By Dana Yamashita
The Artificial Intelligence Research Collaboration (AIRC) is a joint venture between Rensselaer Polytechnic Institute and IBM working to advance the science of artificial intelligence (AI) through a series of research projects. Graduate students, postdocs, research scientists, and faculty from Rensselaer and IBM work together on research aimed at accelerating the applications of AI, machine learning, natural language processing, and related technologies.
Tyler Malloy, who recently graduated from Rensselaer with a Ph.D. in cognitive science, was a member of the AIRC and focused his research on improving methods in an area of machine learning called reinforcement learning algorithms by integrating his expertise in human cognition. He was part of the Adaptive Computational Cognition Lab at Rensselaer, led by Christopher Sims, assistant professor of cognitive science.
Although born right outside of Boston, Massachusetts, Malloy earned his bachelor’s degree in cognitive systems and philosophy from the University of British Columbia, which he initially chose to attend due to the university’s highly ranked computer science program. After he took a few philosophy courses as electives, he began thinking about a dual degree in computer science and philosophy before learning about a small cognitive science program there.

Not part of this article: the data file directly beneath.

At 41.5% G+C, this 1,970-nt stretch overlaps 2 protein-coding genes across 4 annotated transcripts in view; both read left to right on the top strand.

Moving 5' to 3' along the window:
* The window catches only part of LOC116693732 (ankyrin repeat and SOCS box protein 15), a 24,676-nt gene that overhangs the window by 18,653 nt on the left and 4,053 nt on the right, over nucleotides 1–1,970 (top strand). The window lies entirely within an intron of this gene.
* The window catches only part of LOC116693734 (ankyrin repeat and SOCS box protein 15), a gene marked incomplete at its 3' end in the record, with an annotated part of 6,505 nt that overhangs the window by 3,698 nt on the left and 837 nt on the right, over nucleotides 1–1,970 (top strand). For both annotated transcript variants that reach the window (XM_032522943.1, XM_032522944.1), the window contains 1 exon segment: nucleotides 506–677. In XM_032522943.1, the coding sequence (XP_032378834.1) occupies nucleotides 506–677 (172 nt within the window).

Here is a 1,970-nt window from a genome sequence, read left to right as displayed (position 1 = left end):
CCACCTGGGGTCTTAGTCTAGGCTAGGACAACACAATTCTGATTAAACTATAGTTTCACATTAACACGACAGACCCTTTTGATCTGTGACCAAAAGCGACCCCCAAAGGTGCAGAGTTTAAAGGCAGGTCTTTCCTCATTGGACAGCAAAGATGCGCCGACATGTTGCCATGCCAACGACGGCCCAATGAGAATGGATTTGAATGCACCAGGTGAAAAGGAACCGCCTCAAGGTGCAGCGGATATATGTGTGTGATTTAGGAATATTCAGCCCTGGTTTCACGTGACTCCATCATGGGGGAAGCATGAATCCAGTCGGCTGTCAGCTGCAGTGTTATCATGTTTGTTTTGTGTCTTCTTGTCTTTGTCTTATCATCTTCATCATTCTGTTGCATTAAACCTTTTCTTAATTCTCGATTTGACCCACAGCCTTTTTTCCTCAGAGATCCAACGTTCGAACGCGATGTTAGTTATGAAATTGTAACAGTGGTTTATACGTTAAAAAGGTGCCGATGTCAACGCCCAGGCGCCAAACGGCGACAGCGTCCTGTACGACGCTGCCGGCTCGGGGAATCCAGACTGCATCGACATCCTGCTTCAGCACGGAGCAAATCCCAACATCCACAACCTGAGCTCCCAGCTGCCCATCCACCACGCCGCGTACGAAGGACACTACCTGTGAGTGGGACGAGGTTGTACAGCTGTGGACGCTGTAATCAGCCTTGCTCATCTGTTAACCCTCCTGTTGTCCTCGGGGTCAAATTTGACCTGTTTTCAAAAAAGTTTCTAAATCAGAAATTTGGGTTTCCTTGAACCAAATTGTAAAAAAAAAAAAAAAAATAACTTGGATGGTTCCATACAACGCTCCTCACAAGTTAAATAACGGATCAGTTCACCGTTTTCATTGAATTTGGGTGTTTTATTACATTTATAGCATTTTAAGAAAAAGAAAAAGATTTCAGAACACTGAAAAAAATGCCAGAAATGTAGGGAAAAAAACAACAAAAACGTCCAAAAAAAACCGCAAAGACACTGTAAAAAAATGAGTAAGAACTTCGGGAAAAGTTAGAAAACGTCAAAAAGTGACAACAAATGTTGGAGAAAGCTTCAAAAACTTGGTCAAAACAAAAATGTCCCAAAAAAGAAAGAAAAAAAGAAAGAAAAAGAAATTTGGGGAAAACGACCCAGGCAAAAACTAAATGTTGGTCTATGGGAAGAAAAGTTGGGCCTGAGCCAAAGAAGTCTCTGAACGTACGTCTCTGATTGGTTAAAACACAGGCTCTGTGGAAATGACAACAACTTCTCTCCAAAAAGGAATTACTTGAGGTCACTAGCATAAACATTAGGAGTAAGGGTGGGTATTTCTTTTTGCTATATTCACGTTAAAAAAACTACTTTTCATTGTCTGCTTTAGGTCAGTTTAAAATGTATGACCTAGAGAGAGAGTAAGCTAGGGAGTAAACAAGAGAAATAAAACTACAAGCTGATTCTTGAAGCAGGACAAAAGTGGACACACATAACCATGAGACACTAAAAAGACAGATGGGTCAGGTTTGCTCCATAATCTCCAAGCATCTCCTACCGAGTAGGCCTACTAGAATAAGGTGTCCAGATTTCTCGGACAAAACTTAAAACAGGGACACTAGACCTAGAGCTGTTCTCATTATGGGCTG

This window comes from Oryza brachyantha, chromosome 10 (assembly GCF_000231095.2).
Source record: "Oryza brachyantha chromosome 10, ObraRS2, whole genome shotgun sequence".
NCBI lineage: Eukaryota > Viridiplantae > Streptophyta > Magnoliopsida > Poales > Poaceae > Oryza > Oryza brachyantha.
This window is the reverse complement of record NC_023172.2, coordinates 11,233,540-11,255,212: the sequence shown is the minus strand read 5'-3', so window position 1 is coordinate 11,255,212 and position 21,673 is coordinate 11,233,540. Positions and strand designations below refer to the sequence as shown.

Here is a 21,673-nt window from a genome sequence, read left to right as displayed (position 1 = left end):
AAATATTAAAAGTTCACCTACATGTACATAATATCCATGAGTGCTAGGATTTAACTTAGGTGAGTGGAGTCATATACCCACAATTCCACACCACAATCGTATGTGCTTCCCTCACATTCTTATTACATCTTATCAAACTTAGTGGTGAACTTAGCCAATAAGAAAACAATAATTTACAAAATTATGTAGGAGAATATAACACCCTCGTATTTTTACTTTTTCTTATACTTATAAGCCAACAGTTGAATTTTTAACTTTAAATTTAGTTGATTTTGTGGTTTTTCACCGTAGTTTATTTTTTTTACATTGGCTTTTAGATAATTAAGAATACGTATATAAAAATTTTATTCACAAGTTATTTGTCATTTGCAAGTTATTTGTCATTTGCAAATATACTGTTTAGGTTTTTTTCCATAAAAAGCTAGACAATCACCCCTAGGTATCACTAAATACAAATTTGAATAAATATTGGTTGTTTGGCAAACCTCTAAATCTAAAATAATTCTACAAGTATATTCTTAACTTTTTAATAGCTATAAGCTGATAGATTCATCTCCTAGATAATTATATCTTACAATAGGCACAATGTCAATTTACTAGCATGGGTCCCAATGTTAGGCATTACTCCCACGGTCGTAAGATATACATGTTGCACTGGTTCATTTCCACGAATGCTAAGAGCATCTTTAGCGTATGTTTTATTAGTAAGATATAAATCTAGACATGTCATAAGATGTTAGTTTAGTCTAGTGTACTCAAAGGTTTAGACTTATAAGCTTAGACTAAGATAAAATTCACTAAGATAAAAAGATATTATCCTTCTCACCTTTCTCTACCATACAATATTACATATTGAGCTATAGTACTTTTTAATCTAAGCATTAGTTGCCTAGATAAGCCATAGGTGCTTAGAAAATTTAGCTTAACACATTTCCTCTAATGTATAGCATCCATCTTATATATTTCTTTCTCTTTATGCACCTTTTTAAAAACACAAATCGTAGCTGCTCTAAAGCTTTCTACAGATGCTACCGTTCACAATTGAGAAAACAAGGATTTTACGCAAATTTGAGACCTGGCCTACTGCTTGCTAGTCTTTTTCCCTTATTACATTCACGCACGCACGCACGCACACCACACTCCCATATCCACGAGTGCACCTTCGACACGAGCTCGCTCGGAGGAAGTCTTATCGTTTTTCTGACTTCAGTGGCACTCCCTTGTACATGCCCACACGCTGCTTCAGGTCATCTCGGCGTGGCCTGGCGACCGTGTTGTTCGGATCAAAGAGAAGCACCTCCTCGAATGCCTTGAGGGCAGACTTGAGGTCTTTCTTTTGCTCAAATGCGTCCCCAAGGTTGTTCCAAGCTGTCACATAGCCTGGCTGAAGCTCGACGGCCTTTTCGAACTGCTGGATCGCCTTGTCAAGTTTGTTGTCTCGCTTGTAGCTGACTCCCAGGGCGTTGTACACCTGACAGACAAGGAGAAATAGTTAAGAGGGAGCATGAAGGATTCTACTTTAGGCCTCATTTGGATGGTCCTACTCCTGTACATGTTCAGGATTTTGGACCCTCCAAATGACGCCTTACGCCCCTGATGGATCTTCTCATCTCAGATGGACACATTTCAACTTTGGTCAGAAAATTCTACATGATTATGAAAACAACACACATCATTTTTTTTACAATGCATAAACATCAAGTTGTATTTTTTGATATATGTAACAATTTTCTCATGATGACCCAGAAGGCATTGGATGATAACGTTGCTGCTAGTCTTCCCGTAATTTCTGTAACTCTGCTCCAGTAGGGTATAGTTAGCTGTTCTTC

“That program is focused on the intersection of computer science, philosophy, psychology, and linguistics, which I felt would give me a good path to pursue my interests,” he said. Cognitive science, the study of the human mind, includes education, philosophy, artificial intelligence, psychology, and many other fields. By crossing these various disciplines, researchers strive to better understand intelligence and behavior, which can help develop educational programs and build smarter devices.
Malloy explained that many approaches to AI and machine learning seek to achieve a given goal, such as playing a game of chess as well as possible. Approaches to this may not relate to “how” people play chess, in that AI isn’t currently able to respond in a true human manner, but, instead, interprets data it is given. “I hope to better understand both human and artificial intelligence by building models that better reflect human cognition and can also be used to make predictions of how humans would behave in various tasks,” he said.
Malloy hopes that his research will assist in the development of future AI techniques while at the same time advancing our knowledge of human cognition. He is now a postdoctoral researcher in the Dynamic Decision Making Laboratory, led by Cleotilde Gonzalez, at Carnegie Mellon University.